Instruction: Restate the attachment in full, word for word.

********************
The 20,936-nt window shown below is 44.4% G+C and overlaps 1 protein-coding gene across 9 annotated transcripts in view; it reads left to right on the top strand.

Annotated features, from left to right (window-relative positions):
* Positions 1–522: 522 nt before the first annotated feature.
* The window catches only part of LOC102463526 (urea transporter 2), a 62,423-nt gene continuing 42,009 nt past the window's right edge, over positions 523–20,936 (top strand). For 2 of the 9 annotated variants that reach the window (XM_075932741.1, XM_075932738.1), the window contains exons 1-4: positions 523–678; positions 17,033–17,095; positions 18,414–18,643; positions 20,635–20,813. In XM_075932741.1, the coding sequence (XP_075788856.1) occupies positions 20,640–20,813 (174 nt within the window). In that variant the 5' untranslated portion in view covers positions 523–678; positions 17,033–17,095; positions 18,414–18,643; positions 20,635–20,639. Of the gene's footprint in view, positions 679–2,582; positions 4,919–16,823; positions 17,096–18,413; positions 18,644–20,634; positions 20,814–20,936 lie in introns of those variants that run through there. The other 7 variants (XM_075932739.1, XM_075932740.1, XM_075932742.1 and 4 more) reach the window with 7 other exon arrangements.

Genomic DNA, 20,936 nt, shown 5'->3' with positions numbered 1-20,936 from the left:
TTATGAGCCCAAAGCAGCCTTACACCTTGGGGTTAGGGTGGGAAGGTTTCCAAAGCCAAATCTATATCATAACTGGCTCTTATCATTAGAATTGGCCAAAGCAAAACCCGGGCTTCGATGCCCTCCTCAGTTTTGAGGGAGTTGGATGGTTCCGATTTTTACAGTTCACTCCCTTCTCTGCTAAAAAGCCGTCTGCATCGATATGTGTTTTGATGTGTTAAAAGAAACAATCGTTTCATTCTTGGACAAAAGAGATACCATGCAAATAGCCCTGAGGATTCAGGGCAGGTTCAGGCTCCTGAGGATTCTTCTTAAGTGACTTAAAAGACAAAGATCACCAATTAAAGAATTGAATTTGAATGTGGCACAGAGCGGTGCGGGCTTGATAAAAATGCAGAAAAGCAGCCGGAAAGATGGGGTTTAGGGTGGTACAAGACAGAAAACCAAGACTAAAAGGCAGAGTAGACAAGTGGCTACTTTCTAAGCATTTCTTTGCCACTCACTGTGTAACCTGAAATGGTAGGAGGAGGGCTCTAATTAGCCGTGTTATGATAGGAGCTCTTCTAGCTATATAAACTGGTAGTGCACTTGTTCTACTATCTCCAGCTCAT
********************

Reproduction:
The 20,936-nt window shown below is 44.4% G+C and overlaps 1 protein-coding gene across 9 annotated transcripts in view; it reads left to right on the top strand.

Annotated features, from left to right (window-relative positions):
* Positions 1–522: 522 nt before the first annotated feature.
* The window catches only part of LOC102463526 (urea transporter 2), a 62,423-nt gene continuing 42,009 nt past the window's right edge, over positions 523–20,936 (top strand). For 2 of the 9 annotated variants that reach the window (XM_075932741.1, XM_075932738.1), the window contains exons 1-4: positions 523–678; positions 17,033–17,095; positions 18,414–18,643; positions 20,635–20,813. In XM_075932741.1, the coding sequence (XP_075788856.1) occupies positions 20,640–20,813 (174 nt within the window). In that variant the 5' untranslated portion in view covers positions 523–678; positions 17,033–17,095; positions 18,414–18,643; positions 20,635–20,639. Of the gene's footprint in view, positions 679–2,582; positions 4,919–16,823; positions 17,096–18,413; positions 18,644–20,634; positions 20,814–20,936 lie in introns of those variants that run through there. The other 7 variants (XM_075932739.1, XM_075932740.1, XM_075932742.1 and 4 more) reach the window with 7 other exon arrangements.

Genomic DNA, 20,936 nt, shown 5'->3' with positions numbered 1-20,936 from the left:
TTATGAGCCCAAAGCAGCCTTACACCTTGGGGTTAGGGTGGGAAGGTTTCCAAAGCCAAATCTATATCATAACTGGCTCTTATCATTAGAATTGGCCAAAGCAAAACCCGGGCTTCGATGCCCTCCTCAGTTTTGAGGGAGTTGGATGGTTCCGATTTTTACAGTTCACTCCCTTCTCTGCTAAAAAGCCGTCTGCATCGATATGTGTTTTGATGTGTTAAAAGAAACAATCGTTTCATTCTTGGACAAAAGAGATACCATGCAAATAGCCCTGAGGATTCAGGGCAGGTTCAGGCTCCTGAGGATTCTTCTTAAGTGACTTAAAAGACAAAGATCACCAATTAAAGAATTGAATTTGAATGTGGCACAGAGCGGTGCGGGCTTGATAAAAATGCAGAAAAGCAGCCGGAAAGATGGGGTTTAGGGTGGTACAAGACAGAAAACCAAGACTAAAAGGCAGAGTAGACAAGTGGCTACTTTCTAAGCATTTCTTTGCCACTCACTGTGTAACCTGAAATGGTAGGAGGAGGGCTCTAATTAGCCGTGTTATGATAGGAGCTCTTCTAGCTATATAAACTGGTAGTGCACTTGTTCTACTATCTCCAGCTCAT